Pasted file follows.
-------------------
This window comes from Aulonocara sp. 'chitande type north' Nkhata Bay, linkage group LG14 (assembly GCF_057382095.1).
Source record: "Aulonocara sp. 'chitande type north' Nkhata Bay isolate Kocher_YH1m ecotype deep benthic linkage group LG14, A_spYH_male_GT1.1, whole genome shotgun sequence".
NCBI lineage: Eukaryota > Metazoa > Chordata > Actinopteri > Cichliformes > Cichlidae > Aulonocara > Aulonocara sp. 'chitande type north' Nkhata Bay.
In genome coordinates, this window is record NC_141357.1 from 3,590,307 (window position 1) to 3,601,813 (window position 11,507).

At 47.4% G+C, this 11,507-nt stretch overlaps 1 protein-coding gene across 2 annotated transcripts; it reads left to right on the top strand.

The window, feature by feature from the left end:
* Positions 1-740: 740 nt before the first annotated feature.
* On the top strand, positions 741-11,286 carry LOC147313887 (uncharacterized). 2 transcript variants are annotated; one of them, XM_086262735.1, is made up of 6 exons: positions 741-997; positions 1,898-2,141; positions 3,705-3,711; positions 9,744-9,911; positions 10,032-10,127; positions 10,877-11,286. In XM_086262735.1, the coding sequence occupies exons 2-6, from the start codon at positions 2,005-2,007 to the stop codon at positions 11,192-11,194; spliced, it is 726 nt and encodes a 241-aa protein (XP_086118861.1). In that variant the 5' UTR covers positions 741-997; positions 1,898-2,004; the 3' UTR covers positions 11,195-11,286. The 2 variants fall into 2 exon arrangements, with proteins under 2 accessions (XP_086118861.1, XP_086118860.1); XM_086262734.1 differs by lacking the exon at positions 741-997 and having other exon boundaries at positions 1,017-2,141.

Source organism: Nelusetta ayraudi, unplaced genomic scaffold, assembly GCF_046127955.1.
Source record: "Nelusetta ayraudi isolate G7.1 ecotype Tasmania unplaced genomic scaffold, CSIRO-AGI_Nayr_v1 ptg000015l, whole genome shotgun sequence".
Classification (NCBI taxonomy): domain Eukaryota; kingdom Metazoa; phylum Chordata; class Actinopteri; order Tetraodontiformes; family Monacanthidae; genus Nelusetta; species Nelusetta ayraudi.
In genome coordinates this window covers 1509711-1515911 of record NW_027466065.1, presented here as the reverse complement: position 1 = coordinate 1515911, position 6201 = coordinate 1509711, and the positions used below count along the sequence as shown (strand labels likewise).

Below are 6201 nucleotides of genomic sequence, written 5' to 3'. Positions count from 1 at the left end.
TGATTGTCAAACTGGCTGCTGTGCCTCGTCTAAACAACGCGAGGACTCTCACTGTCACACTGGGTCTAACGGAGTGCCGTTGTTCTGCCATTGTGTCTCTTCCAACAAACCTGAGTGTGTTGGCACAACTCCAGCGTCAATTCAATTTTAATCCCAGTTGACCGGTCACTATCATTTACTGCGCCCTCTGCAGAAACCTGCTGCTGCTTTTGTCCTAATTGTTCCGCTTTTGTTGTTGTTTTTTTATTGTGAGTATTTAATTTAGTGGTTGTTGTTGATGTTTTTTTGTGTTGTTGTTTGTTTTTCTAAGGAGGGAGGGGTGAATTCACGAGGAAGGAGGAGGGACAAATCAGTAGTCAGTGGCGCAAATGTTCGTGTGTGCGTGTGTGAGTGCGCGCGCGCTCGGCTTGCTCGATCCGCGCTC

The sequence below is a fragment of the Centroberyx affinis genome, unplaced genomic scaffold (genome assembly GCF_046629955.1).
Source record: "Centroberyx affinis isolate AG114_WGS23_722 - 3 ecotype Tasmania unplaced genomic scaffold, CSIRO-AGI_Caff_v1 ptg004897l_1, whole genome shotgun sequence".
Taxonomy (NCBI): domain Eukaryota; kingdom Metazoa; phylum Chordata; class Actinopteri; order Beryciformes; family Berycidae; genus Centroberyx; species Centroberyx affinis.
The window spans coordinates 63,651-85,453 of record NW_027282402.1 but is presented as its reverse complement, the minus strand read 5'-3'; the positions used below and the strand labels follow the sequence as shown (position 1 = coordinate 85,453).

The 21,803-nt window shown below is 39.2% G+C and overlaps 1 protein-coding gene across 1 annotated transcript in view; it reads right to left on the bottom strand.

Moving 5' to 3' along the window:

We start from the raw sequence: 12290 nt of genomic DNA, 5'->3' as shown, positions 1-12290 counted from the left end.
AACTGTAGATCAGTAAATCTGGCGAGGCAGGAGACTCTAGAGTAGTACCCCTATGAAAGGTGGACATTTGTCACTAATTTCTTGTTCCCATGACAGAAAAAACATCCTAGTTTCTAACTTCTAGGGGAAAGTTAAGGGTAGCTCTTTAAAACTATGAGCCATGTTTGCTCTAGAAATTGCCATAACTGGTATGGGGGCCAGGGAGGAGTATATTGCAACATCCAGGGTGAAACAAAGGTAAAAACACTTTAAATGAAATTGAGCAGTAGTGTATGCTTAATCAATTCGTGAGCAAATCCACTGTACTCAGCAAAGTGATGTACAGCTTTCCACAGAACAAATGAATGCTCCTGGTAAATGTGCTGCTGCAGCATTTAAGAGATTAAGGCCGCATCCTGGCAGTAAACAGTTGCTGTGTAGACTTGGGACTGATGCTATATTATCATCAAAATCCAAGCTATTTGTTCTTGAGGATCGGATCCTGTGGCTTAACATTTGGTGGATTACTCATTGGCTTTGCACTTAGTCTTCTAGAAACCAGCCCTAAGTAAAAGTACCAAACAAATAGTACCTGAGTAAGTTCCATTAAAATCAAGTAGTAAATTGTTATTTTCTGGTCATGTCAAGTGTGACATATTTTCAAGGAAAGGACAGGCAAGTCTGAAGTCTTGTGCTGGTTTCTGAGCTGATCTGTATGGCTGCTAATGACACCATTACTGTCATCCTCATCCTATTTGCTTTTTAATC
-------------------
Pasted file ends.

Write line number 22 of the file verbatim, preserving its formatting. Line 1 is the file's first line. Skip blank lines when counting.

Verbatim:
AACTGTAGATCAGTAAATCTGGCGAGGCAGGAGACTCTAGAGTAGTACCCCTATGAAAGGTGGACATTTGTCACTAATTTCTTGTTCCCATGACAGAAAAAACATCCTAGTTTCTAACTTCTAGGGGAAAGTTAAGGGTAGCTCTTTAAAACTATGAGCCATGTTTGCTCTAGAAATTGCCATAACTGGTATGGGGGCCAGGGAGGAGTATATTGCAACATCCAGGGTGAAACAAAGGTAAAAACACTTTAAATGAAATTGAGCAGTAGTGTATGCTTAATCAATTCGTGAGCAAATCCACTGTACTCAGCAAAGTGATGTACAGCTTTCCACAGAACAAATGAATGCTCCTGGTAAATGTGCTGCTGCAGCATTTAAGAGATTAAGGCCGCATCCTGGCAGTAAACAGTTGCTGTGTAGACTTGGGACTGATGCTATATTATCATCAAAATCCAAGCTATTTGTTCTTGAGGATCGGATCCTGTGGCTTAACATTTGGTGGATTACTCATTGGCTTTGCACTTAGTCTTCTAGAAACCAGCCCTAAGTAAAAGTACCAAACAAATAGTACCTGAGTAAGTTCCATTAAAATCAAGTAGTAAATTGTTATTTTCTGGTCATGTCAAGTGTGACATATTTTCAAGGAAAGGACAGGCAAGTCTGAAGTCTTGTGCTGGTTTCTGAGCTGATCTGTATGGCTGCTAATGACACCATTACTGTCATCCTCATCCTATTTGCTTTTTAATC